14. armarsh

    armarsh Member

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    About the only die that I make sure is clean is powder thru expander dies. Other dies I don't clean unless I have some trouble to find.

    I like to use 90% isopropyl alcohol and a cylinder brush. This because I load in my basement and don't like strong solvents in the house.
     
  15. Jasper1573

    Jasper1573 Member

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    I take the FL sizing die apart, cram a paper towel up into the body with something small like the decapping pin and rod that I just removed, and twist the paper towel a couple of times then pull it out. This gets out most of the excess lube and carbon inside the die, and I wipe down the decapping pin and rod with the same paper towel. Works well, leaves a bit of lube up in there, and doesn't require any solvent or abrasives or brushes. I have a single stage press, so I don't have to deal with some of the additional dies on a progressive.
     
  16. Rule3

    Rule3 Member

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    I take them apart and spray them with brake cleaner. Wipe with a clean rag push it through the openings and then a light spray of silicone spray, wipe and or blast with compressed air.
     
  17. HOWARD J

    HOWARD J Member

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    If they are not causing any trouble I leave them alone.
    If it ain't broke don't fix it.
     
  18. DoubleSawbuck

    DoubleSawbuck Member

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    I just use a q-tip every once and a while to get any big stuff cleaned out, they really don't get too dirty even with cast bullets. When I'm done loading I wipe everything down with some WD40.

    I used brake cleaner once (red can) and like someone above said about carb cleaner, it cleaned too well. I started to get surface rust and had to clean them up w/ steel wool.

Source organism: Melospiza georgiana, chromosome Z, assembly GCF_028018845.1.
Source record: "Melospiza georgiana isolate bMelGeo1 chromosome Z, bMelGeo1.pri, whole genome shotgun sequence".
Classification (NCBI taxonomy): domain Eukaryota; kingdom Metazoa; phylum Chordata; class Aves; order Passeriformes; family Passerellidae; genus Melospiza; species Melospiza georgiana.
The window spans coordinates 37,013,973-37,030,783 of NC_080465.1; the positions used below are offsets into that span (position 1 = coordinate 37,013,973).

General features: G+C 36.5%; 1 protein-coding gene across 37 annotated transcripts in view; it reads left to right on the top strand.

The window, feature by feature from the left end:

19. springer99

    springer99 Member

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    I use Hornady One-Shot to clean and lube my dies occasionally. Use the same stuff to lube my cases, BTW.
     
  20. bukijin

    bukijin Member

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    Mine have surface rust - guess i've been too busy working and not having enough fun at the range...:( I remember reading that someone just put them into his tumbler....
     
  21. amlevin

    amlevin Member

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    Mine get swabbed out with a q-tip soaked in rubbing alcohol every once in a while.

    Clean cases help keep the dies clean too.
     
  22. Hondo 60
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    Hondo 60 Member

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    Take 'em apart & drop 'em into a jar of Hoppe's #9.
    Wait 5 minutes & then use a brush if needed.

    Don't forget a light spritz of oil afterward.
    I forgot once - my dies are kept in the house & my 223 dies still got a light surface of rust on the outside.
     
  23. janobles14

    janobles14 Member

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    i pull mine apart and tumble with treated media along with some of my brass. the walnut removes any surface rust and the car polish gives a nice treatment. i simply blow them out to remove any debris.
     
  24. FROGO207

    FROGO207 Member

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    I pretty much leave my dies alone unless there is a problem with them. This is most often needed with bullet seating dies to remove the wax. I have purchased used dies that were dirty, had gulled brass inside, or were really rusty all over. I just take apart and tumble. Then use 600 grit paper on a split dowel to remove galling if needed. I usually lube lightly after cleaning with a silicone based spray--whatever I have on hand. I have occasionally used PB Blaster and then wiped them down. All lubes work well if not overdone for me.
     
  25. Fatelvis

    Fatelvis Member

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    Hoppes inside and out and a rag. Wipe outside clean, and thread the rag through the die bodies and twist and use a "shoeshine like" action with the rag.